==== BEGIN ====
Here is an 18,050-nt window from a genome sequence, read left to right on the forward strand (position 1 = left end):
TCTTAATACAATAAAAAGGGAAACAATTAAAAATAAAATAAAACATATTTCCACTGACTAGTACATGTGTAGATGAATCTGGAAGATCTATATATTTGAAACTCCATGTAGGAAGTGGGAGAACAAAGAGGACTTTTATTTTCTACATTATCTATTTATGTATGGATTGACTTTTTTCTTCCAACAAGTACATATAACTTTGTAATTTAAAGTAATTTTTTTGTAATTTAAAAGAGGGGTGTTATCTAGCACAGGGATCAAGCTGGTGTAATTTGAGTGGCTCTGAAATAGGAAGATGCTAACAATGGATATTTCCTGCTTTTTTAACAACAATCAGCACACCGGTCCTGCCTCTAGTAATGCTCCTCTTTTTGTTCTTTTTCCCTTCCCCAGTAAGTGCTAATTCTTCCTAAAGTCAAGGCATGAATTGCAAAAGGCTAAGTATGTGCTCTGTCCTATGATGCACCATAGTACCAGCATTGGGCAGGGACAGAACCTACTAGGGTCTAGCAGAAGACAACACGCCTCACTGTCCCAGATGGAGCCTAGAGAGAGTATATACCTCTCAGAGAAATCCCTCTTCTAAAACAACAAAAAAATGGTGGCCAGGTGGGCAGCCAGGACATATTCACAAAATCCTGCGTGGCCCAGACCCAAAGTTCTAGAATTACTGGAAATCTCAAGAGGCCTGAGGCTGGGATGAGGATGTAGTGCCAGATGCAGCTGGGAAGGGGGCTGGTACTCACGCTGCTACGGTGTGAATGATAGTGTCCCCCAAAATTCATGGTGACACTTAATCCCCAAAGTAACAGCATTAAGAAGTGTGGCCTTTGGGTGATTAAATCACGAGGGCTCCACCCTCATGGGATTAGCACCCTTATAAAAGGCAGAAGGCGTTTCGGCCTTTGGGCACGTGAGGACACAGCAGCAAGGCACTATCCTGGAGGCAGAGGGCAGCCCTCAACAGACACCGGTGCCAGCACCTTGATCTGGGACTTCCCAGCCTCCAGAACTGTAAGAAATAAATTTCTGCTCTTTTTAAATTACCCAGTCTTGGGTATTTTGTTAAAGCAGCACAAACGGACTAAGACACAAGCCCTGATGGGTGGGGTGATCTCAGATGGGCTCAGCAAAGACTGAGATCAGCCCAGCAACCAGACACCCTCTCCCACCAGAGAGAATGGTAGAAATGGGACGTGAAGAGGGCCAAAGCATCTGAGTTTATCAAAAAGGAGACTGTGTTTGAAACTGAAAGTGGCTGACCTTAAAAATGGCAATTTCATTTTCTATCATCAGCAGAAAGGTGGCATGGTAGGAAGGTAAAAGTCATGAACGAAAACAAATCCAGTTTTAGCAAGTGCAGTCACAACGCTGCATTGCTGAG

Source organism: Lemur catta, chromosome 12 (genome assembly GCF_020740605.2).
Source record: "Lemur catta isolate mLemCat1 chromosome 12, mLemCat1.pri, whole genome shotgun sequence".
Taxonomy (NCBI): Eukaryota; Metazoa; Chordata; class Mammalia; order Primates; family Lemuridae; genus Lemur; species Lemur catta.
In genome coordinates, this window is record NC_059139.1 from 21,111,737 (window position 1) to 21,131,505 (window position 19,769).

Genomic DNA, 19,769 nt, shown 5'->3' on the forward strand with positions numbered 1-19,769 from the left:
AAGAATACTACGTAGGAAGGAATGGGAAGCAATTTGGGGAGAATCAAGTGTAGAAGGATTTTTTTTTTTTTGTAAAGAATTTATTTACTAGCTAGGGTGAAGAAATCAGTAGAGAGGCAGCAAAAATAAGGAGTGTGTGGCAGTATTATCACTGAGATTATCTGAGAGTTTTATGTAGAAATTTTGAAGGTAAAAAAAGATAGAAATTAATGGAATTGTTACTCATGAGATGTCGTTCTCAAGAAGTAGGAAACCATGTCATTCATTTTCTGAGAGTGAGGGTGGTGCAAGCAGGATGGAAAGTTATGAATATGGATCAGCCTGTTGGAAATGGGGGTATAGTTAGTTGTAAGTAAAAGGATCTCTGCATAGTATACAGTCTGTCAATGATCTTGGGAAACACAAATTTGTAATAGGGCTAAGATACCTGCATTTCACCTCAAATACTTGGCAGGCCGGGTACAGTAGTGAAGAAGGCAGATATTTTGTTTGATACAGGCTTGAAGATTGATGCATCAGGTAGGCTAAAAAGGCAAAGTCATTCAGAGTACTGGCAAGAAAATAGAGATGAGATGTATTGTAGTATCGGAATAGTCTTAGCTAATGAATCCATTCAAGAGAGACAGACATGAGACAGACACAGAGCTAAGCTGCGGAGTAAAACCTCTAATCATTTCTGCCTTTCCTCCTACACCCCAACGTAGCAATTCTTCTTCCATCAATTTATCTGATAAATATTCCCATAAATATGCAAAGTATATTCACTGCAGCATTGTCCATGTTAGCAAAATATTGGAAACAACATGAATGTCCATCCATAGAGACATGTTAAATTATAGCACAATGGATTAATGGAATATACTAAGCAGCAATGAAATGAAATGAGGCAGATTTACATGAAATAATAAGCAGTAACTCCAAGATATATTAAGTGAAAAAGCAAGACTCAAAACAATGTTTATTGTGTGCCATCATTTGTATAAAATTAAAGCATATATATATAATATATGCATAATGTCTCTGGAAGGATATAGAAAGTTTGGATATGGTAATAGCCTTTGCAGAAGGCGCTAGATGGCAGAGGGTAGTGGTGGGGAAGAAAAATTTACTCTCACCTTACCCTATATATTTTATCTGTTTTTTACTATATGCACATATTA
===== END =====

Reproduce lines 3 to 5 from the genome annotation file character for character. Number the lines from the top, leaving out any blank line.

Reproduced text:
Source organism: Lemur catta, chromosome 12 (genome assembly GCF_020740605.2).
Source record: "Lemur catta isolate mLemCat1 chromosome 12, mLemCat1.pri, whole genome shotgun sequence".
Taxonomy (NCBI): Eukaryota; Metazoa; Chordata; class Mammalia; order Primates; family Lemuridae; genus Lemur; species Lemur catta.